I’ve been fairly vocal in the past about the works of one Zachary Edward Snyder – a man who seemingly has no use for the word restraint when it comes to unloading his particular brand of carnage onto the twitching retinas of a receptive audience. Say what you will about the guy (and plenty have), this one man controversy machine has never been afraid of ruffling feathers whether it’s wrasslin’ with notoriously “unfilmable” adaptations of graphic novels such as 300 and Watchmen, or taking beloved timeless characters such as Superman and Batman and making them broody edge lords; love the guy or hate him, you have to admit the guy has balls. However, possibly the ballsiest move the man has made during his feature film career may have actually been one of his first as his debut was no less than a remake of George A. Romero’s revered zombie epic Dawn Of The Dead, an act as cinematically sacrilegious as remaking Jaws with an all teen cast or Road House with a digital Patrick Swayze in the Sam Elliott role.
While we rightfully recoil at the thought of those two godless abominations I just reeled off the top of my head, it’s also fair to say that Snyder had a secret weapon when it came to such a potentially thankless task (well… two if you count a copious use of slo-mo). A secret weapon by the name of James Gunn.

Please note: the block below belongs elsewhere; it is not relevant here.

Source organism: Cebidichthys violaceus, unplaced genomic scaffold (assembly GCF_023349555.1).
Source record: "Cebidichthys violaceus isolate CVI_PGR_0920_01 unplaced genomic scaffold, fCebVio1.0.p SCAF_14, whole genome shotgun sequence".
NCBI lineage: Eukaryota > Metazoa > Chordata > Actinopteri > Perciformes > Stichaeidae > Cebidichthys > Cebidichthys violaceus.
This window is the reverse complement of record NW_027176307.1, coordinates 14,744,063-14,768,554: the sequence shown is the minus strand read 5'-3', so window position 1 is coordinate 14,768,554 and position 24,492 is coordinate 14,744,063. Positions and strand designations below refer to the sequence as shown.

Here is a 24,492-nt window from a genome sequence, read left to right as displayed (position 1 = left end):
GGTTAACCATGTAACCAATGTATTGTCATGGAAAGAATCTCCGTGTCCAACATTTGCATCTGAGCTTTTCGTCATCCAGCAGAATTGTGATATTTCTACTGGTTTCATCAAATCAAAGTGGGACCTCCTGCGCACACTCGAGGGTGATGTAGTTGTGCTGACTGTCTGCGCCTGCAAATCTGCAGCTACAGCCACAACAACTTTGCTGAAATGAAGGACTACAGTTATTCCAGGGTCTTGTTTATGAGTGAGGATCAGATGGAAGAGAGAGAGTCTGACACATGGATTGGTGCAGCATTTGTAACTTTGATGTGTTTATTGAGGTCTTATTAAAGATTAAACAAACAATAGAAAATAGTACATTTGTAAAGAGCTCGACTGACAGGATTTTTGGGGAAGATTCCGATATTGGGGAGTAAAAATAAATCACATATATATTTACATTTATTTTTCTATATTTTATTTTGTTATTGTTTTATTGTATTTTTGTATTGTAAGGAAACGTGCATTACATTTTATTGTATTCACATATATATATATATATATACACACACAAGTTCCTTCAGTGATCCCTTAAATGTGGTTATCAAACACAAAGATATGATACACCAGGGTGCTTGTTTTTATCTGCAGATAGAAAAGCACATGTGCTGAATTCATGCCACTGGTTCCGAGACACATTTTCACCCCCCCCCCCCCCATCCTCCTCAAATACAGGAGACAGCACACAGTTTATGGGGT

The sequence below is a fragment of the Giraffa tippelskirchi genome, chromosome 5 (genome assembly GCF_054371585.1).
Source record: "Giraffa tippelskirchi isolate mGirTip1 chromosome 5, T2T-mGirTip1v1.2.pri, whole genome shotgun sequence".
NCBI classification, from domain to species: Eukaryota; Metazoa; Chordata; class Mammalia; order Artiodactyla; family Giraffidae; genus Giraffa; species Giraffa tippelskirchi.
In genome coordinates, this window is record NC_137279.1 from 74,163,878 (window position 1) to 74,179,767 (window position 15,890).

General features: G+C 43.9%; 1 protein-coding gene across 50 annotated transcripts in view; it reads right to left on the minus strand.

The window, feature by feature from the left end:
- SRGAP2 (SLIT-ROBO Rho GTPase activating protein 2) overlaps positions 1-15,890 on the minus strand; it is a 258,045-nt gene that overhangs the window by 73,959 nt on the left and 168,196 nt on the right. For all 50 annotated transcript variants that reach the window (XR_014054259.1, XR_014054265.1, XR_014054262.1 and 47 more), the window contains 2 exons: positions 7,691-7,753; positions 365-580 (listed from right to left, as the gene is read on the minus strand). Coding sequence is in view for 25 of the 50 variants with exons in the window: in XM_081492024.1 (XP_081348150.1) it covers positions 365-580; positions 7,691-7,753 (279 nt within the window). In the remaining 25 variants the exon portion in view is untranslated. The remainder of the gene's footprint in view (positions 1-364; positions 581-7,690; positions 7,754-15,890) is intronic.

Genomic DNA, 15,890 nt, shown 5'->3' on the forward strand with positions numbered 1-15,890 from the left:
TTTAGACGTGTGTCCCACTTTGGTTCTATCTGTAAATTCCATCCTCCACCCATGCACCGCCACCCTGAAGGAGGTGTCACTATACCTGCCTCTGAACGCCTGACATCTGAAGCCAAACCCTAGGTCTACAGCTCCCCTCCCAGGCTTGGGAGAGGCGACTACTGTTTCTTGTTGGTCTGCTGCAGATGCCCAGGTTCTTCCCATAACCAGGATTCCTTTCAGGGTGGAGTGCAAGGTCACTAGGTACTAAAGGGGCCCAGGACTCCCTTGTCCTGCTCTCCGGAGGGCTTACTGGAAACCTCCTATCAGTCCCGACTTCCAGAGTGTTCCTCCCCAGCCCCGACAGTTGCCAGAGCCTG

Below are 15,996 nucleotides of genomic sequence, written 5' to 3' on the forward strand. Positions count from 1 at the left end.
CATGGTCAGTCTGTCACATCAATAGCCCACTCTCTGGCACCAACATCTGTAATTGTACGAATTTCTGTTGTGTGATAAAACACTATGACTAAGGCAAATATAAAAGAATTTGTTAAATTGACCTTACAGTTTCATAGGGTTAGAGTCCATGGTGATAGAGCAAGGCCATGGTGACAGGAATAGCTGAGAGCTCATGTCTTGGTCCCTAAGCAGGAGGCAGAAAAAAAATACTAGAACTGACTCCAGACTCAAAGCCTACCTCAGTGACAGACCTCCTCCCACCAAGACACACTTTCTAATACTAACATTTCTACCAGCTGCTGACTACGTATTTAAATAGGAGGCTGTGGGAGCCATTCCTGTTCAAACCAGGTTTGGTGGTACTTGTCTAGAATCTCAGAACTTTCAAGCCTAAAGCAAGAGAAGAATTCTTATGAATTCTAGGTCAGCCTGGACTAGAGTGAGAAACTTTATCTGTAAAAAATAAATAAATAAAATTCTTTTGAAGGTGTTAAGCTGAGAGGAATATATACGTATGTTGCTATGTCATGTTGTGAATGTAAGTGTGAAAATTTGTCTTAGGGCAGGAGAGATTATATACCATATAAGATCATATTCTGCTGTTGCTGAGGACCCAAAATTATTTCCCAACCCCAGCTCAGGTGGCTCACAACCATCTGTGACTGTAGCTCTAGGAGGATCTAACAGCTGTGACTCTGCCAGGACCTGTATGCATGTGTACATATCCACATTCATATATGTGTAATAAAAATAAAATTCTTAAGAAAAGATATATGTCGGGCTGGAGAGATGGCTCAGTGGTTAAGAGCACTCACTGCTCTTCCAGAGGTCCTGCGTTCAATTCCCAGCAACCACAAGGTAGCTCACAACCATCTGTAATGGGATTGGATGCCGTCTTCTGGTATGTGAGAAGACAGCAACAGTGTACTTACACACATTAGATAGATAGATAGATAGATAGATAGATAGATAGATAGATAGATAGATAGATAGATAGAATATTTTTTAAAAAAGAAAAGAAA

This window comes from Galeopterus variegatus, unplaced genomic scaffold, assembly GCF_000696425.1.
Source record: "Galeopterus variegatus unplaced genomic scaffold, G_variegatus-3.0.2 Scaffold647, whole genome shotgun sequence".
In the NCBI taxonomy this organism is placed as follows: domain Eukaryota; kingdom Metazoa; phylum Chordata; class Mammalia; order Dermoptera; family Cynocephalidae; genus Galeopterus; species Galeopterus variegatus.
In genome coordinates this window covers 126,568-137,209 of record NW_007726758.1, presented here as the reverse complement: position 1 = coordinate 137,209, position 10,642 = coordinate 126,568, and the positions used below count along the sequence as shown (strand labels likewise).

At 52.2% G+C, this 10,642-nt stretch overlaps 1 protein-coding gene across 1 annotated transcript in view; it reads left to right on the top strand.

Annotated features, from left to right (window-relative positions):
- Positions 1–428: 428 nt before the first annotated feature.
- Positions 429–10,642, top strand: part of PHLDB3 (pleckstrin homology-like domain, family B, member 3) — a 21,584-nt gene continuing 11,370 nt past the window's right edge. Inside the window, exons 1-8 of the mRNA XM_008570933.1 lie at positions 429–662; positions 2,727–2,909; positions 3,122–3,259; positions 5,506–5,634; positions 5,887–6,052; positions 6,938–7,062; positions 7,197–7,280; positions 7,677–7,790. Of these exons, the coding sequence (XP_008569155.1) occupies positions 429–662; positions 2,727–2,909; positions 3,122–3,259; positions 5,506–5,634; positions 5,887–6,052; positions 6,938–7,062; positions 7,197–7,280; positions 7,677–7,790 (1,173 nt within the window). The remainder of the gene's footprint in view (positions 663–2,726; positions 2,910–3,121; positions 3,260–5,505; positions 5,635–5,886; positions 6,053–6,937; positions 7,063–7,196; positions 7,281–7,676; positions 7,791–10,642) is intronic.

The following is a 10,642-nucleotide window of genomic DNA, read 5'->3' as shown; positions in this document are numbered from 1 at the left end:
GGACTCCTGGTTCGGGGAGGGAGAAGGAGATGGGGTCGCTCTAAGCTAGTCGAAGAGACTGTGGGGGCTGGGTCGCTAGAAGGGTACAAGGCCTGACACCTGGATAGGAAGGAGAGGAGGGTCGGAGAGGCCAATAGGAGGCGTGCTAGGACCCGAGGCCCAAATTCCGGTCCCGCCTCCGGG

Sarah Polly’s permanently tired looking nurse, Ana, finishes her latest shift and heads home to the comforting coils of her suburban home to snuggle in front of the telly, but by morning everybody’s life takes a dramatic dip into shitsville when a lethal virus that causes you to rise from the dead once infected tears through the neighbourhood faster than a dose of the runs. Fleeing the chaos, Ana stumbles across a group of survivors made up of cop and glowing ray of sunshine, Kenneth (hint of sarcasm there…), amiable tv salesman Micael and reformed gangbanger and preggers russian wife duo, Andre and Luda and she joins them as they infiltrate the local mall looking for shelter. First running foul of CJ, the brattish head security guard who’s also making an impressive play for deuche bag of the year and then taking in more survivors shortly after, the group eventually settles down to live in the mall with all of it’s sparkly, shiny things (not to mention plentiful food and shelter) and form a community of sorts as they dig in a mind wait for rescue.